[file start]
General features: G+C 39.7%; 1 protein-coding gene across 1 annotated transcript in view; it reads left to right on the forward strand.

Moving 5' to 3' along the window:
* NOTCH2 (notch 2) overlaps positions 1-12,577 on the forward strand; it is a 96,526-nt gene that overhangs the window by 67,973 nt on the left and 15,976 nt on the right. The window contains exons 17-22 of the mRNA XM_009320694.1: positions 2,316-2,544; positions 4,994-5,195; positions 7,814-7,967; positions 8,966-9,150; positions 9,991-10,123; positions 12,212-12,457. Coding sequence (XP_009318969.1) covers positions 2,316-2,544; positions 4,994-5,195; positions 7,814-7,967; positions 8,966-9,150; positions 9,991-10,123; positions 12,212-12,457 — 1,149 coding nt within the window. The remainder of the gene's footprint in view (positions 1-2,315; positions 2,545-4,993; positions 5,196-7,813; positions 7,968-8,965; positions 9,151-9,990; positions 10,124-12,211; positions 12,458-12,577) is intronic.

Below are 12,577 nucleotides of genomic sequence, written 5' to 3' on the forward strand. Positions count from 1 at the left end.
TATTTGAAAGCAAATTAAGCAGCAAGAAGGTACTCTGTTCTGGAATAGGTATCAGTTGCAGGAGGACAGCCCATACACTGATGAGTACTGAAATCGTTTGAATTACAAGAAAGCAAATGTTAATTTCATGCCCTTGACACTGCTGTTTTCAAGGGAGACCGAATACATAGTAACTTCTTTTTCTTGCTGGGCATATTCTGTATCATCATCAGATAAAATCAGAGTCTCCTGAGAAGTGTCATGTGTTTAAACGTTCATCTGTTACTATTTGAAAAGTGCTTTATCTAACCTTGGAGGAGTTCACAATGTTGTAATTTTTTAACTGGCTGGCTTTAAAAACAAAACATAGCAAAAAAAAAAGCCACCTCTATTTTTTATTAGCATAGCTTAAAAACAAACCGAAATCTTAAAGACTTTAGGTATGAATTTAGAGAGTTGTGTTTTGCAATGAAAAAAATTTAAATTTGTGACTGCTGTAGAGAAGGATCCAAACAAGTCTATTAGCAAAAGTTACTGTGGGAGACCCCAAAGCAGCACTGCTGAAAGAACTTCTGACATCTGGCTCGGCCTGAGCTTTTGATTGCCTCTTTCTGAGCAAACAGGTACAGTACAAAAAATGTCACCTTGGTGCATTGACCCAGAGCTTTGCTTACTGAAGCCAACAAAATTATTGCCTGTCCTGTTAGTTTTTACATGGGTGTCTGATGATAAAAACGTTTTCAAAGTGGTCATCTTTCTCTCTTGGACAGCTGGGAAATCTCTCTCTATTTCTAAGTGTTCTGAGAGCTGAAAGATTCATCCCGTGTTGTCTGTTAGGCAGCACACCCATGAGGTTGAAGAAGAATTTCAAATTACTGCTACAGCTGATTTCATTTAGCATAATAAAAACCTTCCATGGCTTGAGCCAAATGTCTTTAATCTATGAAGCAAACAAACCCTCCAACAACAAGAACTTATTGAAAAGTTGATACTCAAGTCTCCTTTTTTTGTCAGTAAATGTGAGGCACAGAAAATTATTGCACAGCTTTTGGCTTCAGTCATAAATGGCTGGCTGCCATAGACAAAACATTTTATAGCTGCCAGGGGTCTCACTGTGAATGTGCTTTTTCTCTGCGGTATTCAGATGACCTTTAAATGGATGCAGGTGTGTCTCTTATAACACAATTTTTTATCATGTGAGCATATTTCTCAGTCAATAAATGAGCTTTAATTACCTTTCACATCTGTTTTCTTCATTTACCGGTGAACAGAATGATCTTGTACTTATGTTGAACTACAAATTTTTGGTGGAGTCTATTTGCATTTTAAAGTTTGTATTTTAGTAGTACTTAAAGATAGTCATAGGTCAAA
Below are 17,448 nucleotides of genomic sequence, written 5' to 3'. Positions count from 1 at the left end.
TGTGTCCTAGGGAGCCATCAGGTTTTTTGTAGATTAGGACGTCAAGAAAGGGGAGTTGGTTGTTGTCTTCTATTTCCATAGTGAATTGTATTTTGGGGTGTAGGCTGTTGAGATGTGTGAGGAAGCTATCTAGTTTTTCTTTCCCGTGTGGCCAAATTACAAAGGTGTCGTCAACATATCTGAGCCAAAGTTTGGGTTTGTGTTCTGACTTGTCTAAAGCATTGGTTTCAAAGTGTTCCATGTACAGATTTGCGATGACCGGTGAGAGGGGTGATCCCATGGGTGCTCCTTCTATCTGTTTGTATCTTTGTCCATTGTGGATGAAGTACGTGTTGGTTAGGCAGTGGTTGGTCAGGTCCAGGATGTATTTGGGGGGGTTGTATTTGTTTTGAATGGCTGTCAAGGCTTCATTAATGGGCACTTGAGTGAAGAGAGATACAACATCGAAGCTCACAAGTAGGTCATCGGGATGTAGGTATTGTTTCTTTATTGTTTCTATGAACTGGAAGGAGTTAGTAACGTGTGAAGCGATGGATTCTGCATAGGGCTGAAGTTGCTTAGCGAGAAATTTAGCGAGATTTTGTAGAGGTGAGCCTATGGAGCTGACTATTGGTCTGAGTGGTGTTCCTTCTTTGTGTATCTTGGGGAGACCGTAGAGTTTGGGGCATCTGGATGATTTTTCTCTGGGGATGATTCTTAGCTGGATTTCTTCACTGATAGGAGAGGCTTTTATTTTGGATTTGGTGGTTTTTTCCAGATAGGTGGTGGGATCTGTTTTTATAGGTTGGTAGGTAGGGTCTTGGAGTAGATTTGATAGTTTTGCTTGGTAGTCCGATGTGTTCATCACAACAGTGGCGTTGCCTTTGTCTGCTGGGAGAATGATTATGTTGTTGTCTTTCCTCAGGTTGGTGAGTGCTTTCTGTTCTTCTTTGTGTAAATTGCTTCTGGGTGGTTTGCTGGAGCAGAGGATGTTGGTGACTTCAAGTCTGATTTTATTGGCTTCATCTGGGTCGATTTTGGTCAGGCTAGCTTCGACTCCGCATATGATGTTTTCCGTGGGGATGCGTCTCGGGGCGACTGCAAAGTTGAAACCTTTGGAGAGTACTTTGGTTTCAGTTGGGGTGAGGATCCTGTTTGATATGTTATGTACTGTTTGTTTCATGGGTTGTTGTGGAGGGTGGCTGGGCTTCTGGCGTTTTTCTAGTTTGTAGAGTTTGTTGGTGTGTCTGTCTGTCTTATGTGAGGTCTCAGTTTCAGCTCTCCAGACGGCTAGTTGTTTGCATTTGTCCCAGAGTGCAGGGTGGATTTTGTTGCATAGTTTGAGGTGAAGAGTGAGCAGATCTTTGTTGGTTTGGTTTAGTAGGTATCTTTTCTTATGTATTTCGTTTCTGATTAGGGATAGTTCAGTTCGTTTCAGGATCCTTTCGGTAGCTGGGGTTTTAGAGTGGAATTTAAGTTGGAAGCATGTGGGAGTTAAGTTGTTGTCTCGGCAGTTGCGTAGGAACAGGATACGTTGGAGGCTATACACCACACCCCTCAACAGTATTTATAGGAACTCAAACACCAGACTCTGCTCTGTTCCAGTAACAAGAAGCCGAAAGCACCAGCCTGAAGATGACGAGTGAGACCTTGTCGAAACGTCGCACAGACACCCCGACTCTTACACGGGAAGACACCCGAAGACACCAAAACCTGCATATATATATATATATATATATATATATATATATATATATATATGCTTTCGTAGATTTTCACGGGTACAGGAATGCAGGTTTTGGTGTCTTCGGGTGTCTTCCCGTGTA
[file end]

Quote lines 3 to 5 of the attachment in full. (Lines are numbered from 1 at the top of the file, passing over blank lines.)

* NOTCH2 (notch 2) overlaps positions 1-12,577 on the forward strand; it is a 96,526-nt gene that overhangs the window by 67,973 nt on the left and 15,976 nt on the right. The window contains exons 17-22 of the mRNA XM_009320694.1: positions 2,316-2,544; positions 4,994-5,195; positions 7,814-7,967; positions 8,966-9,150; positions 9,991-10,123; positions 12,212-12,457. Coding sequence (XP_009318969.1) covers positions 2,316-2,544; positions 4,994-5,195; positions 7,814-7,967; positions 8,966-9,150; positions 9,991-10,123; positions 12,212-12,457 — 1,149 coding nt within the window. The remainder of the gene's footprint in view (positions 1-2,315; positions 2,545-4,993; positions 5,196-7,813; positions 7,968-8,965; positions 9,151-9,990; positions 10,124-12,211; positions 12,458-12,577) is intronic.

Below are 12,577 nucleotides of genomic sequence, written 5' to 3' on the forward strand. Positions count from 1 at the left end.
TATTTGAAAGCAAATTAAGCAGCAAGAAGGTACTCTGTTCTGGAATAGGTATCAGTTGCAGGAGGACAGCCCATACACTGATGAGTACTGAAATCGTTTGAATTACAAGAAAGCAAATGTTAATTTCATGCCCTTGACACTGCTGTTTTCAAGGGAGACCGAATACATAGTAACTTCTTTTTCTTGCTGGGCATATTCTGTATCATCATCAGATAAAATCAGAGTCTCCTGAGAAGTGTCATGTGTTTAAACGTTCATCTGTTACTATTTGAAAAGTGCTTTATCTAACCTTGGAGGAGTTCACAATGTTGTAATTTTTTAACTGGCTGGCTTTAAAAACAAAACATAGCAAAAAAAAAAGCCACCTCTATTTTTTATTAGCATAGCTTAAAAACAAACCGAAATCTTAAAGACTTTAGGTATGAATTTAGAGAGTTGTGTTTTGCAATGAAAAAAATTTAAATTTGTGACTGCTGTAGAGAAGGATCCAAACAAGTCTATTAGCAAAAGTTACTGTGGGAGACCCCAAAGCAGCACTGCTGAAAGAACTTCTGACATCTGGCTCGGCCTGAGCTTTTGATTGCCTCTTTCTGAGCAAACAGGTACAGTACAAAAAATGTCACCTTGGTGCATTGACCCAGAGCTTTGCTTACTGAAGCCAACAAAATTATTGCCTGTCCTGTTAGTTTTTACATGGGTGTCTGATGATAAAAACGTTTTCAAAGTGGTCATCTTTCTCTCTTGGACAGCTGGGAAATCTCTCTCTATTTCTAAGTGTTCTGAGAGCTGAAAGATTCATCCCGTGTTGTCTGTTAGGCAGCACACCCATGAGGTTGAAGAAGAATTTCAAATTACTGCTACAGCTGATTTCATTTAGCATAATAAAAACCTTCCATGGCTTGAGCCAAATGTCTTTAATCTATGAAGCAAACAAACCCTCCAACAACAAGAACTTATTGAAAAGTTGATACTCAAGTCTCCTTTTTTTGTCAGTAAATGTGAGGCACAGAAAATTATTGCACAGCTTTTGGCTTCAGTCATAAATGGCTGGCTGCCATAGACAAAACATTTTATAGCTGCCAGGGGTCTCACTGTGAATGTGCTTTTTCTCTGCGGTATTCAGATGACCTTTAAATGGATGCAGGTGTGTCTCTTATAACACAATTTTTTATCATGTGAGCATATTTCTCAGTCAATAAATGAGCTTTAATTACCTTTCACATCTGTTTTCTTCATTTACCGGTGAACAGAATGATCTTGTACTTATGTTGAACTACAAATTTTTGGTGGAGTCTATTTGCATTTTAAAGTTTGTATTTTAGTAGTACTTAAAGATAGTCATAGGTCAAA